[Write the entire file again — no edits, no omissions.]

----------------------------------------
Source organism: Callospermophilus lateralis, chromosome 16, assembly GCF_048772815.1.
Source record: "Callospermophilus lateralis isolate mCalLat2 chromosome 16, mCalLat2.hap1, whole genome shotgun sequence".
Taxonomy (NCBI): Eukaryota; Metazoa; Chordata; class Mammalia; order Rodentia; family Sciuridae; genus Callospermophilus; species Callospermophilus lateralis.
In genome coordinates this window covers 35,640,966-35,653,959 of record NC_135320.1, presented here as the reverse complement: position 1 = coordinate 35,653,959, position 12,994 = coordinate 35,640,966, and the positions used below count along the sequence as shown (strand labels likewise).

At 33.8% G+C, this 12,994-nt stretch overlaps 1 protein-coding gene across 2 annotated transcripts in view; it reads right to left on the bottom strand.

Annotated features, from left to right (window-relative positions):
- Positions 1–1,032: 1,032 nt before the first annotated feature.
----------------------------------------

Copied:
Source organism: Callospermophilus lateralis, chromosome 16, assembly GCF_048772815.1.
Source record: "Callospermophilus lateralis isolate mCalLat2 chromosome 16, mCalLat2.hap1, whole genome shotgun sequence".
Taxonomy (NCBI): Eukaryota; Metazoa; Chordata; class Mammalia; order Rodentia; family Sciuridae; genus Callospermophilus; species Callospermophilus lateralis.
In genome coordinates this window covers 35,640,966-35,653,959 of record NC_135320.1, presented here as the reverse complement: position 1 = coordinate 35,653,959, position 12,994 = coordinate 35,640,966, and the positions used below count along the sequence as shown (strand labels likewise).

At 33.8% G+C, this 12,994-nt stretch overlaps 1 protein-coding gene across 2 annotated transcripts in view; it reads right to left on the bottom strand.

Annotated features, from left to right (window-relative positions):
- Positions 1–1,032: 1,032 nt before the first annotated feature.